Foundation and Design
An Earthship home is typically made from earth-rammed tires. These are used to construct the exterior walls of the entire structure except for the south-facing wall (in the Northern Hemisphere). The south wall is primarily large glass panels that are used for passive solar heating. A single earth-rammed tire can weigh upwards of 300 lbs., and therefore it is more efficient to construct them on site than to have to move them.
The process for creating the foundation wall is extremely labor intensive and requires at least two individuals. The first person digs the dirt, shoveling it into the empty tire, and the second individual pounds the dirt into the sides of the tire (this is the ramming). The tire is turned throughout the fill process to ensure that the fill is loaded evenly.
In early versions of the Earthship these tires were simply covered with adobe or natural plastering. The insulation value was thus limited to the two and a half feet of dirt and the thin insulating rubber of the tire (an R value of about 5). This limited the placement of Earthships to areas that didn’t experience extremely cold temperatures. Today there are various insulation materials that are used directly over the exterior of the tire before the finish is applied. This has allowed Earthships to be built as far north as Ontario, Canada.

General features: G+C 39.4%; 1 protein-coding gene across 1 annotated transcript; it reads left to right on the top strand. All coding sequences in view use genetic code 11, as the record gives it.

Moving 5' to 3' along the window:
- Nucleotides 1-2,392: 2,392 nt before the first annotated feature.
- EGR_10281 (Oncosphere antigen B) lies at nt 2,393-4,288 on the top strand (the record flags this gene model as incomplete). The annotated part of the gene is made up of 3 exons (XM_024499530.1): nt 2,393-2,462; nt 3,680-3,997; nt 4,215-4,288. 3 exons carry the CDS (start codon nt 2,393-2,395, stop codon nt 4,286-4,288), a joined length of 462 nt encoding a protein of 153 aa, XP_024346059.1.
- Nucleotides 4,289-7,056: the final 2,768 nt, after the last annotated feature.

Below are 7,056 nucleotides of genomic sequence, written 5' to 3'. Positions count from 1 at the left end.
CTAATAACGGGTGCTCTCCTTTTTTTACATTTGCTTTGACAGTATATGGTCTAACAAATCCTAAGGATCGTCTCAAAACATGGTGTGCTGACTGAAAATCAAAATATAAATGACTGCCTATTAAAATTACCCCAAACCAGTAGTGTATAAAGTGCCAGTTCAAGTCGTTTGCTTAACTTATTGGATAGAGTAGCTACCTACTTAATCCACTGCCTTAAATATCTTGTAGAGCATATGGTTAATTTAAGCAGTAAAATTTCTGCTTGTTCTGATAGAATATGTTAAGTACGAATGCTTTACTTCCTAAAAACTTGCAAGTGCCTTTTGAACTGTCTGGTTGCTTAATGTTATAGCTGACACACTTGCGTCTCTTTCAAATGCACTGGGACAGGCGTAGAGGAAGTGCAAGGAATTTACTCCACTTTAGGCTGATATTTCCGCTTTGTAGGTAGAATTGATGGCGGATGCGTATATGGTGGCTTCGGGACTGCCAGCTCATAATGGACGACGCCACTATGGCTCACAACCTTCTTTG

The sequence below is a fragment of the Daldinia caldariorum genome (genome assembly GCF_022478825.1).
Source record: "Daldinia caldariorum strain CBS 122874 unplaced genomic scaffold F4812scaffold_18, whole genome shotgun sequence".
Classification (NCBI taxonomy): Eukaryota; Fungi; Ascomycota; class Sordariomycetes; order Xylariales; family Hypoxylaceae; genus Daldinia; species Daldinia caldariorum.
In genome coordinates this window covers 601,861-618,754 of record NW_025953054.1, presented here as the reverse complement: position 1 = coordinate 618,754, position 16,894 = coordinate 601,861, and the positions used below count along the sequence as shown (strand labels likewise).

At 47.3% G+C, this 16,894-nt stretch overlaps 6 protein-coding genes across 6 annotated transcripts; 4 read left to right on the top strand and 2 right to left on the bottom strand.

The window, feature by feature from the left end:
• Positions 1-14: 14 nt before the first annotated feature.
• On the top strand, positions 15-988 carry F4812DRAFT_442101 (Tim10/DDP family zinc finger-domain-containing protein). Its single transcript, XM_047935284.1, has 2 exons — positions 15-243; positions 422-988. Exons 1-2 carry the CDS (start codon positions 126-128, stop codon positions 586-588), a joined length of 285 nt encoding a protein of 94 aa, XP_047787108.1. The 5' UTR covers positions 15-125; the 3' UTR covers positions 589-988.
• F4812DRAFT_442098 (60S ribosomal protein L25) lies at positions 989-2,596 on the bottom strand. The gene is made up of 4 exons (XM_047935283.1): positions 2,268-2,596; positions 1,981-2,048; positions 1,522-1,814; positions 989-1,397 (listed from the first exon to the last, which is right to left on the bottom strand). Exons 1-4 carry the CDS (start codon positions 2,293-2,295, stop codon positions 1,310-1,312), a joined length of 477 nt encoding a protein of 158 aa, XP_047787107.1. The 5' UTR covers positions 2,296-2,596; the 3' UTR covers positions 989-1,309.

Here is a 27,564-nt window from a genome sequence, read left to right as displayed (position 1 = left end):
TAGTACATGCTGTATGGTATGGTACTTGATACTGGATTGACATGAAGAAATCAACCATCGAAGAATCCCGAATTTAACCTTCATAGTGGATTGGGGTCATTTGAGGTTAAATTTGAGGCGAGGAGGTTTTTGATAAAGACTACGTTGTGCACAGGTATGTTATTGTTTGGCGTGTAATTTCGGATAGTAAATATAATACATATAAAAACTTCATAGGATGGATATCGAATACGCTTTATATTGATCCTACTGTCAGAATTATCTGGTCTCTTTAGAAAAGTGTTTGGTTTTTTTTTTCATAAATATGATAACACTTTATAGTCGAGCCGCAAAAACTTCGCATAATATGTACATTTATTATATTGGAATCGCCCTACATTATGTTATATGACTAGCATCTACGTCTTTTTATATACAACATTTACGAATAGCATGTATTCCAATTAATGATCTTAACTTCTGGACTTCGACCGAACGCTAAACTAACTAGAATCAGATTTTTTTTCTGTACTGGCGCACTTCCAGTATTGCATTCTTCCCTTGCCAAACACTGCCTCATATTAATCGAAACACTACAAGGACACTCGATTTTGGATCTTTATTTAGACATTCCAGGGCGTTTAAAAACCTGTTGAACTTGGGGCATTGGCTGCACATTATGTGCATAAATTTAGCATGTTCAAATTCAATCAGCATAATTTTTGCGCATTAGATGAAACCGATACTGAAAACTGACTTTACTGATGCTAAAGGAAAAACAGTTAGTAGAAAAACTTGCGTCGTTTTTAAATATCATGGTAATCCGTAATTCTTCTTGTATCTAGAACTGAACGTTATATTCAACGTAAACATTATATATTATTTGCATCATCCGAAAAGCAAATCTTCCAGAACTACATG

Interior walls (and often casing walls for the tire structure) are created by stacking aluminum cans and mortaring them into place with cement. These walls are light and strong and can be designed in both straight lines and curves. Wire conduits can be built into the walls during construction to accommodate electrical needs and additional outlets can be inserted after construction with a simple wall punch. The thin layer of concrete and aluminum will open quickly and can be reinforced after the new wiring is installed.
Standard Earthships are built with the signature “U" shaped design. In addition to the passive solar design of the southern wall most Earthships have active solar and wind collectors and use other sustainable methods including rain collectors and biological grey water filtration.